Death Grips - The Money Store - Albums - Reviews - Soundblab

Death Grips - The Money Store

by Rich Morris Rating:6 Release Date:2012-04-23

Sacramento's Death Grips don't go out of their way to be likeable, or even listenable really. Whether you like them will depend on how much you enjoy extreme noise made by posturing, heavily tattooed men who look and sound like they could wrap a bike chain round your neck soon as say 'hello'. Basically, are you a teenage boy who's angry at his parents, or are you a full-grown male on the outside, hormonal boy-man on the inside? If so, yes, this hip hop crew may well be for you.


Apparently, Death Grips are experimental - I mean, Bjork's a fan - but I have to say, they draw from a staggeringly limited sound palette. Pretty much every single track features zooming, sub-sonic bass, fuzzed-up noise in place of a melody and the ceaseless rants of Stefan Burnett, aka MC Ride, a man who looks and sounds like a vagrant going mental in a pharmacy because his forged prescription for more cough syrup has just been refused.


Listening to the whole of their second album, The Money Store, is like getting punched repeatedly in the face. After a while, you just register the fact you're getting beaten up, not the individual hits. It's hard to work out exactly what separates, for example, the anti-social lurch of 'Blackjack' and the basically identical sound of 'The Cage' or 'Lost Boys'. It's all just a big, ugly, bludgeoning noise. I'm sure that's basically the point, as it is with many hardcore and extreme metal acts, which Death Grips have more in common with than your average hip hop crew.


However, that's not to say there aren't moments which stand out here. When the production team of Andy Morin (aka Flatlander) and Zach Hill vary the sound a little, the results can really grab one by the short and curlies. 'Hustle Bones' is all lacerating noise on the verse, but throws in a staccato, stuttering, strangely sexy R&B vocal sample in the chorus. 'I've Seen That Footage' sounds like a great early 80s Gary Numan track played through a knackered sound-system. The following 'Double Helix' makes great use of space and echoing bell effects, while the closing 'The Hacker' surprises by actually being a dance track. 'Punk Weight', meanwhile, varispeeds a bhangra sample which, along with the clattering, a-rhythmic beats of 'Fuck That' suggest Death Grips have spent a fair bit of time studying the production on MIA's records.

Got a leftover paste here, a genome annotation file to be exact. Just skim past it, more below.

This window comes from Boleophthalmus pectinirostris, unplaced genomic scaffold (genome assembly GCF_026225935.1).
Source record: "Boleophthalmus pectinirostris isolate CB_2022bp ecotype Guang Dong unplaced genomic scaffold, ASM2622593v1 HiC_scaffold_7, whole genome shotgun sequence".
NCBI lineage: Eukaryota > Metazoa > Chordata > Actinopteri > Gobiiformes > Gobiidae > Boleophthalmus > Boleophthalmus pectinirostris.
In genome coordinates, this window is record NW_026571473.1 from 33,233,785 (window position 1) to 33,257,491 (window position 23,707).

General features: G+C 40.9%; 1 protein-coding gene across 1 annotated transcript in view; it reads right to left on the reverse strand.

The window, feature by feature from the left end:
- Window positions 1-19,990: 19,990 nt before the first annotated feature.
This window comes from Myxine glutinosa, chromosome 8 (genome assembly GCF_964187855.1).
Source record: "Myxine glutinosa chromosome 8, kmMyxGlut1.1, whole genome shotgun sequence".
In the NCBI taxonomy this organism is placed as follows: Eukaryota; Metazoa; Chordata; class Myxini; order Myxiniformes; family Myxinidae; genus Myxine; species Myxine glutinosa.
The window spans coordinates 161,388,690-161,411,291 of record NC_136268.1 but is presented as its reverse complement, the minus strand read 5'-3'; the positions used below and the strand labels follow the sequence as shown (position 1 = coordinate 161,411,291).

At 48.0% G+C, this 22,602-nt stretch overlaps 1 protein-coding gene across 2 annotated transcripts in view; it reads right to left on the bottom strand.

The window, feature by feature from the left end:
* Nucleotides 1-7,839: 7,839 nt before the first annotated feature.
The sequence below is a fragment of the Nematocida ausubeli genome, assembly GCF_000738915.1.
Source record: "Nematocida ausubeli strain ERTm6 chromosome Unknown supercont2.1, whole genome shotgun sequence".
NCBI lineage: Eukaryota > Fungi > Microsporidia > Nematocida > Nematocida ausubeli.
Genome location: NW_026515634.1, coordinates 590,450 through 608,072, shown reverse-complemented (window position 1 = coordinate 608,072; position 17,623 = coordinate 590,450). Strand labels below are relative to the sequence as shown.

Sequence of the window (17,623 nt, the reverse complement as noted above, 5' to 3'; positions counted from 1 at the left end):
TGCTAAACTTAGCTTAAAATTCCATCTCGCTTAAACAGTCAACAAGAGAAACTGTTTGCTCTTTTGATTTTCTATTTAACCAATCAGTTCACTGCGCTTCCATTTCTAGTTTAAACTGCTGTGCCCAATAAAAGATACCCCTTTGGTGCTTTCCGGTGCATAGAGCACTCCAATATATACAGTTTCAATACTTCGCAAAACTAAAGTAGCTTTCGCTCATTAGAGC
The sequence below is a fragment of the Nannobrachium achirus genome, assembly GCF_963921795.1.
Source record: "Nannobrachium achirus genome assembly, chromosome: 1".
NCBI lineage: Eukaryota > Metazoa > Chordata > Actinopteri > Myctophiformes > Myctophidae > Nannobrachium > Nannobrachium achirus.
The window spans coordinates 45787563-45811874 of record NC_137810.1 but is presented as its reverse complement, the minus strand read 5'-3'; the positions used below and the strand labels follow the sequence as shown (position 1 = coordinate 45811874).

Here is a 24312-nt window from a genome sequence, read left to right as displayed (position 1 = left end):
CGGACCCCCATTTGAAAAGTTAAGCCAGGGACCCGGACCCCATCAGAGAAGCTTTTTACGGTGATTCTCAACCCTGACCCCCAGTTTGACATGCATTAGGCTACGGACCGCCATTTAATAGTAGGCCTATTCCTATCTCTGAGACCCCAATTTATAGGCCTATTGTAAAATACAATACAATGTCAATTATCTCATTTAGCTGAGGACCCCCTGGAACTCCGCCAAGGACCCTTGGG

The most obvious comparison one could make in hip hop would be with Public Enemy, but Death Grips lack the wide range of samples which The Bomb Squad drew on, while modern production long ago caught up with the pitch-shifting and distortion that made early PE records so astonishing. However, Death Grips main problem is MC Ride. His flow is so one-pace and monotone it's more like a stagnant pond. His unrelenting ranty-ness is the reason you can't help but start to tune Death Grips out after a while.


As for what he's saying - I don't know and I don't really care. Rappers have to make you want to listen to them, want to work out what they're saying. In this way they build a relationship with their audience that's quite intimate and unique, something a common-or-garden-variety singer can't do, since by singing a melody to music they deal primarily in emotion and not the info-dump of rap. Ride is just a guy shouting and, just like on the bus, I'm inclined to block it out.

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